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Vital Signs

No butts about smoking cessation at DHMC

By Laura Stephenson Carter

The fact that smoking is the most preventable cause of death isn't news. Yet each year more than 400,000 Americans die from smoking-related illnesses. Nevertheless, "it's not easy to quit," admits DHMC cardiologist John Butterly, M.D. He was a smoker himself for 15 years and used nicotine gum to finally kick the habit in 1989.

Butterly is one of a number of DHMC clinicians engaged in a concerted effort to now help patients, employees, and community members kick the habit. "It's surprising how many people really, really want to quit but feel hopeless about it," says Colleen Warren, R.N., one of the leaders of the stop-smoking effort.

In January 2006, DHMC secured a grant from the New Hampshire Department of Health and Human Services to do tobacco screening and intervention with hospitalized patients. Before that, there was "no systematic process to screen or assist tobacco users at DHMC," says hospitalist Stephen Liu, M.D., who began working on smoking cessation in 2003, as a resident in DHMC's leadership preventive medicine program.

Pilot: With the grant, Warren and Liu helped to develop a standard process for offering smoking cessation advice to hospitalized patients, educational sessions for caregivers, and resources for patients. They also ran a six-month pilot intervention on two inpatient floors, and the number of patients assessed went from 2% to 85%. "What really seems to work," Warren says, "is nicotine replacement therapy combined with social support."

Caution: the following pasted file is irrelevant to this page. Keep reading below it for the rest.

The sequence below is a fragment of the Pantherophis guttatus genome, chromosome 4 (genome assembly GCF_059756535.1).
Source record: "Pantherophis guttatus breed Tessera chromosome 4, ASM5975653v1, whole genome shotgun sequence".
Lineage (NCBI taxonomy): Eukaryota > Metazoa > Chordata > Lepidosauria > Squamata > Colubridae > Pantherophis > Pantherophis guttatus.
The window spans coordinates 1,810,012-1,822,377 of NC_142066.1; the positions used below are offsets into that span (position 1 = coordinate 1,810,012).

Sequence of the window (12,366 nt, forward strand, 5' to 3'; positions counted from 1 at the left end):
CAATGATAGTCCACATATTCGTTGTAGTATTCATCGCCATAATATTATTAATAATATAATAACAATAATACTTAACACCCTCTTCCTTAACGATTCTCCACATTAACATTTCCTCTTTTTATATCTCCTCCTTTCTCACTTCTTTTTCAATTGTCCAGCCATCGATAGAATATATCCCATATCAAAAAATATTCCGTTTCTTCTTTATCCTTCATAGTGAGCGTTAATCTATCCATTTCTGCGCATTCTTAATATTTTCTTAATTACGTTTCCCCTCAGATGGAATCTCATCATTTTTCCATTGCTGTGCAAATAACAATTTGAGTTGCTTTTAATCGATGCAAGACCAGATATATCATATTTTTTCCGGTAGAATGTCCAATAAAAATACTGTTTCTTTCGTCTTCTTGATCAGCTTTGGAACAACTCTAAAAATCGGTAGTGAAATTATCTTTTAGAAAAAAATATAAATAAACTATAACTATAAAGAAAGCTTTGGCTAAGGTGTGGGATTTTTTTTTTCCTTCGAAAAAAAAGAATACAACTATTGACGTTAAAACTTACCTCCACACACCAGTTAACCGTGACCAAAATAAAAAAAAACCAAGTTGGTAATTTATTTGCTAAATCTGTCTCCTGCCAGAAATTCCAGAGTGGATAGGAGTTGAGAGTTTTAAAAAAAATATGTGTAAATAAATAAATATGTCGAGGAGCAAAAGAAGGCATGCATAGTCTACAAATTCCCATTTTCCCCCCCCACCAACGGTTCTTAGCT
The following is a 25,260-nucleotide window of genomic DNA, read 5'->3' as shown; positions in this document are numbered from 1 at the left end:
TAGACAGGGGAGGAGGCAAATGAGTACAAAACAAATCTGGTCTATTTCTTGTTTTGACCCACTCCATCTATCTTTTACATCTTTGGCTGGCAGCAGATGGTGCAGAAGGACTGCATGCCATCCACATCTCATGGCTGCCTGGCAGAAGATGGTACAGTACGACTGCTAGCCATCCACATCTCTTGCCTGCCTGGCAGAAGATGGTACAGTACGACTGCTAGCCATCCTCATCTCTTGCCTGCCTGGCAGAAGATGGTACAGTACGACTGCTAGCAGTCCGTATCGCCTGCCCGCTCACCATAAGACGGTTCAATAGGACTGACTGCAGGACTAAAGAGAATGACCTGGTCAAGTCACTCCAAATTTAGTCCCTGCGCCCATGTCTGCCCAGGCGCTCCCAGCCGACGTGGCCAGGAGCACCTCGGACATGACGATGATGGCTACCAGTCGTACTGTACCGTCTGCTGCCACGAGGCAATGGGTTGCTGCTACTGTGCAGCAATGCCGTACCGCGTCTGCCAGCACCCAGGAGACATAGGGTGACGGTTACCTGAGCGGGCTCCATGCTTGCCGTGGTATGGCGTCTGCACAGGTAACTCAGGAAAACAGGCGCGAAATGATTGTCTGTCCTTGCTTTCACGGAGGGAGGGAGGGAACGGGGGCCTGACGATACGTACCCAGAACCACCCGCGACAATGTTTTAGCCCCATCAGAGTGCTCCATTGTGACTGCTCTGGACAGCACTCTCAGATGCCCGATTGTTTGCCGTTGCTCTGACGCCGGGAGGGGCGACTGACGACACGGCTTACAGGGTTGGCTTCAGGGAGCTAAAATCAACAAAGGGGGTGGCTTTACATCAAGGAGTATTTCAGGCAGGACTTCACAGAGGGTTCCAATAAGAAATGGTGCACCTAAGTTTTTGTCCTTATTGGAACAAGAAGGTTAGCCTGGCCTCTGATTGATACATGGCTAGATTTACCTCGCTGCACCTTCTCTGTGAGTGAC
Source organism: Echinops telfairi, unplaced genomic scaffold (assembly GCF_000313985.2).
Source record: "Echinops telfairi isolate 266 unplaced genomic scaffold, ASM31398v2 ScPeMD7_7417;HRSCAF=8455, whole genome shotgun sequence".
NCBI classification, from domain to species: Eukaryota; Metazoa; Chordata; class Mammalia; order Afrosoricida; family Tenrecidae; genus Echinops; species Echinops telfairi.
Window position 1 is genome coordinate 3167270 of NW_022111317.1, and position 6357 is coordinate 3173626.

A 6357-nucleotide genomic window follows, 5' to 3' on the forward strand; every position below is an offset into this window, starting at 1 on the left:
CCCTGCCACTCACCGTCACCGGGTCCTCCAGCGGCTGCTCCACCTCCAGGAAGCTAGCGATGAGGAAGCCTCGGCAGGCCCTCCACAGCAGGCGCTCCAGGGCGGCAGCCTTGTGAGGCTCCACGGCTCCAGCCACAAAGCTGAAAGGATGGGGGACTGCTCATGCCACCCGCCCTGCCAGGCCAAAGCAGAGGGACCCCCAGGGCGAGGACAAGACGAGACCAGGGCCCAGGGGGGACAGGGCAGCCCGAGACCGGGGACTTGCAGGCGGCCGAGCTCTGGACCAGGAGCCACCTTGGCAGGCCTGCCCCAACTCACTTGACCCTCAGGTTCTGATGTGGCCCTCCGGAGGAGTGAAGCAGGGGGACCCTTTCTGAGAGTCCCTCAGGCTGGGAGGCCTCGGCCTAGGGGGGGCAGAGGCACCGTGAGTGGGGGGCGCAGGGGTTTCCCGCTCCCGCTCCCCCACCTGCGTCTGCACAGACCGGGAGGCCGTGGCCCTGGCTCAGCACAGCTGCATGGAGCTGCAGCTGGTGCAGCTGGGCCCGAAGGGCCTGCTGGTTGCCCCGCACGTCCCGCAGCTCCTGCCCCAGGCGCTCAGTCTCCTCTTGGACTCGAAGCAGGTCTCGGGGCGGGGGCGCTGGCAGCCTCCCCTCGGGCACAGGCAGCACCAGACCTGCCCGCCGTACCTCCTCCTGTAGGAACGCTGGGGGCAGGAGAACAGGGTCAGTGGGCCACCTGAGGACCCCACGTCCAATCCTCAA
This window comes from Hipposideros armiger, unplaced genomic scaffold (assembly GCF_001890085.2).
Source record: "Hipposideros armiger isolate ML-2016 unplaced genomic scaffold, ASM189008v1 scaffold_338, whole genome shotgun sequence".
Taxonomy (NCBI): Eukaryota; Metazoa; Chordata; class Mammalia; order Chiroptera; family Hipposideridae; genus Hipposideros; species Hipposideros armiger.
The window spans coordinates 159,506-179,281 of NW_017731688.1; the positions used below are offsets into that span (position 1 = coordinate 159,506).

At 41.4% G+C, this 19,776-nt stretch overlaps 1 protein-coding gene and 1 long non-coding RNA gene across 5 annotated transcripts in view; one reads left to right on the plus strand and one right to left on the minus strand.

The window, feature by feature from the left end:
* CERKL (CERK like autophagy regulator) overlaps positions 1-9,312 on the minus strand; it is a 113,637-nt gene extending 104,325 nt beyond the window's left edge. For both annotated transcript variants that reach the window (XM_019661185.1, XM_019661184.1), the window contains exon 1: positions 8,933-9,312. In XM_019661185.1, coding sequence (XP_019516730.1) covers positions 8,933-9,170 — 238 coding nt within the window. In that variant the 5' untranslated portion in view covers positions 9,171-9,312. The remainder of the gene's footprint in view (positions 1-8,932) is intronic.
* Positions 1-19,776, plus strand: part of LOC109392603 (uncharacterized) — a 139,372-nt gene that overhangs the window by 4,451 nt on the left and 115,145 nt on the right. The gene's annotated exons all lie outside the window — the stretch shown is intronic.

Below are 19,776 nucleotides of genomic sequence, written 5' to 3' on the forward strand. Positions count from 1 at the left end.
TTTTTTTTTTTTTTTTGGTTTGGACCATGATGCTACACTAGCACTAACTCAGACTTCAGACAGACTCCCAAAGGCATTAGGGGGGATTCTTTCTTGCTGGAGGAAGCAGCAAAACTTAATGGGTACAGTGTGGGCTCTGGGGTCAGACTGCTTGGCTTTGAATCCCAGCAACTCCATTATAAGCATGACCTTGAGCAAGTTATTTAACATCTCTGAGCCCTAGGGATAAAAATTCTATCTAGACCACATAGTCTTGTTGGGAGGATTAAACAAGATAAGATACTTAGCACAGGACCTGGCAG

"The most exciting piece of news," says Liu, "is that the hospital has now funded a full-time tobacco treatment coordinator."

The smoking cessation effort at DHMC "takes a lot of teamwork," says one player.

Ellen Prior, R.N., just hired for the position, has actually been the head of DHMC's tobaccotreatment team—50-some nurses, nursing assistants, and social workers—since April 2006. She hopes to make DHMC's tobacco cessation efforts "a seamless system for patients, visitors, and employees. It takes a lot of teamwork," she says.

DHMC employees who wish to stop smoking can get help, too: counseling, as well as nicotine replacement therapy and cessation medications, are available at no charge. In addition, DHMC is working with the community to help promote stop-smoking efforts, says N. Carr Robertson, director of community health improvement.

Medical students have been active in smoking cessation efforts as well. Some provide individual counseling at the local free clinic. Second-year student Ben

Snyder serves on a task force to make the Dartmouth College campus smoke-free; he's also helping develop a program to educate schoolchildren about tobacco and a quick-intervention smoking-cessation kit for third and fourth-year students to use on their clinical rotations. What's more, students have been lobbying for state legislation related to smoking prevention and cessation, and the DMS student government endorsed a recent bill prohibiting smoking in New Hampshire restaurants and bars.

Deadly habit: "This is not about being against smokers," emphasizes Butterly, "but against smoking. Smoking is a deadly habit, an addictive habit, and doesn't just affect smokers, but those around them."

"We're not judging you," Warren says to smokers. But "we have the tools to help you quit."

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